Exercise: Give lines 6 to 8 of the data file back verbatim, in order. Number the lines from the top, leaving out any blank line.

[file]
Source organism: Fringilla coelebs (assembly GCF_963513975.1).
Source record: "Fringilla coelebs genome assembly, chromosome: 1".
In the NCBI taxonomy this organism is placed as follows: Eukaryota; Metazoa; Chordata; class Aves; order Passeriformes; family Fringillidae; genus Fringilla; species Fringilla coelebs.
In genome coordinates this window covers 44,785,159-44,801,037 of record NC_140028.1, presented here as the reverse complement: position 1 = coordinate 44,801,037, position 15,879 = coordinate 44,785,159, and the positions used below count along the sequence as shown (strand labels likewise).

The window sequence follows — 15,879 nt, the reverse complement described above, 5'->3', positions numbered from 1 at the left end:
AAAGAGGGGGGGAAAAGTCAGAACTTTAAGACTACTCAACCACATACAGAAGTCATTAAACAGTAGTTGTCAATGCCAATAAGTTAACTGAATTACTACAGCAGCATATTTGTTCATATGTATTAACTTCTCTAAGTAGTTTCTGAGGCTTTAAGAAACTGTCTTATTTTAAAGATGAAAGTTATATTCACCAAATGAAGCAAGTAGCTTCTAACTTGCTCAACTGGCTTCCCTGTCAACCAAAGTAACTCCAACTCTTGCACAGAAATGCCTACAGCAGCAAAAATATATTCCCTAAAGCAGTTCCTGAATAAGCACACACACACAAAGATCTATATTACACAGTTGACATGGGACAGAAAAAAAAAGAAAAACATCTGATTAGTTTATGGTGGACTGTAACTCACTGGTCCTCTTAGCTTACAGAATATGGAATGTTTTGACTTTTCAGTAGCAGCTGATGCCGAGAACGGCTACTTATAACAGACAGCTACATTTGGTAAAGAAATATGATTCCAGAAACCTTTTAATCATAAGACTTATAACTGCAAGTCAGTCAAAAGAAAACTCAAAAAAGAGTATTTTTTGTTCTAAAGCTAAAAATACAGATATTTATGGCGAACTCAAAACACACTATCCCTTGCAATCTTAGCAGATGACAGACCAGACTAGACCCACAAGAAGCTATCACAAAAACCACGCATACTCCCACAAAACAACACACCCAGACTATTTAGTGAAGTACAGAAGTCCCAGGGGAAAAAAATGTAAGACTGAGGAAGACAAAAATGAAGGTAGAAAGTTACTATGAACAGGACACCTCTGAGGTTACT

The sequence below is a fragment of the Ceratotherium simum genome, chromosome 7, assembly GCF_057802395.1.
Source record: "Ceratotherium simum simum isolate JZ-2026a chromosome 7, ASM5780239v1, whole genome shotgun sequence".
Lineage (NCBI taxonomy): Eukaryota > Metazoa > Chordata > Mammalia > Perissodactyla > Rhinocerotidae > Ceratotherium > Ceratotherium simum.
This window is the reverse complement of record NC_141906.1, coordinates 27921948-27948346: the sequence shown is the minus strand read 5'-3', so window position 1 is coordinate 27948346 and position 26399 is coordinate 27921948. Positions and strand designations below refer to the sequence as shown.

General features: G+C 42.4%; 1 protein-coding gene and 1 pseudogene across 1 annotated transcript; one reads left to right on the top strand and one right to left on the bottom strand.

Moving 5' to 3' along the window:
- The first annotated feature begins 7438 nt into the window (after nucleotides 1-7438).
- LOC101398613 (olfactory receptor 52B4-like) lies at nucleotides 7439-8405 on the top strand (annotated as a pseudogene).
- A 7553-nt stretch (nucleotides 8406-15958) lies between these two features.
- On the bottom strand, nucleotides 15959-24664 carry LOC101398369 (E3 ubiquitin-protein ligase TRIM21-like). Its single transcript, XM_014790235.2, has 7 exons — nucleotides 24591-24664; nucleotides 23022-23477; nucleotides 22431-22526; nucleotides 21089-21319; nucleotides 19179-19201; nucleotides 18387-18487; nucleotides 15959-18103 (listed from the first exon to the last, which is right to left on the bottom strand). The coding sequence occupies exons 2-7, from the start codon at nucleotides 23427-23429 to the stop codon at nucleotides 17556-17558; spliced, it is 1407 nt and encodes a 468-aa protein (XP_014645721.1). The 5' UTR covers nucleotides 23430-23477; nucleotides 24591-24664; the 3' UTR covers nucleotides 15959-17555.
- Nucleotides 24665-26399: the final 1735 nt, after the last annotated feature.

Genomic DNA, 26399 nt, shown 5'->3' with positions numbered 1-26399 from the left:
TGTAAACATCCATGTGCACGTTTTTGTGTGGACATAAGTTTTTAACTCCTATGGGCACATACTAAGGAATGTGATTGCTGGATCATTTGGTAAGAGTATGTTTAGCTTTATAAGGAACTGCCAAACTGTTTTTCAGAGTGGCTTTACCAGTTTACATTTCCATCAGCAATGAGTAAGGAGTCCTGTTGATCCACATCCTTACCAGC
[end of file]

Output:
AAAGAGGGGGGGAAAAGTCAGAACTTTAAGACTACTCAACCACATACAGAAGTCATTAAACAGTAGTTGTCAATGCCAATAAGTTAACTGAATTACTACAGCAGCATATTTGTTCATATGTATTAACTTCTCTAAGTAGTTTCTGAGGCTTTAAGAAACTGTCTTATTTTAAAGATGAAAGTTATATTCACCAAATGAAGCAAGTAGCTTCTAACTTGCTCAACTGGCTTCCCTGTCAACCAAAGTAACTCCAACTCTTGCACAGAAATGCCTACAGCAGCAAAAATATATTCCCTAAAGCAGTTCCTGAATAAGCACACACACACAAAGATCTATATTACACAGTTGACATGGGACAGAAAAAAAAAGAAAAACATCTGATTAGTTTATGGTGGACTGTAACTCACTGGTCCTCTTAGCTTACAGAATATGGAATGTTTTGACTTTTCAGTAGCAGCTGATGCCGAGAACGGCTACTTATAACAGACAGCTACATTTGGTAAAGAAATATGATTCCAGAAACCTTTTAATCATAAGACTTATAACTGCAAGTCAGTCAAAAGAAAACTCAAAAAAGAGTATTTTTTGTTCTAAAGCTAAAAATACAGATATTTATGGCGAACTCAAAACACACTATCCCTTGCAATCTTAGCAGATGACAGACCAGACTAGACCCACAAGAAGCTATCACAAAAACCACGCATACTCCCACAAAACAACACACCCAGACTATTTAGTGAAGTACAGAAGTCCCAGGGGAAAAAAATGTAAGACTGAGGAAGACAAAAATGAAGGTAGAAAGTTACTATGAACAGGACACCTCTGAGGTTACT

The sequence below is a fragment of the Ceratotherium simum genome, chromosome 7, assembly GCF_057802395.1.
Source record: "Ceratotherium simum simum isolate JZ-2026a chromosome 7, ASM5780239v1, whole genome shotgun sequence".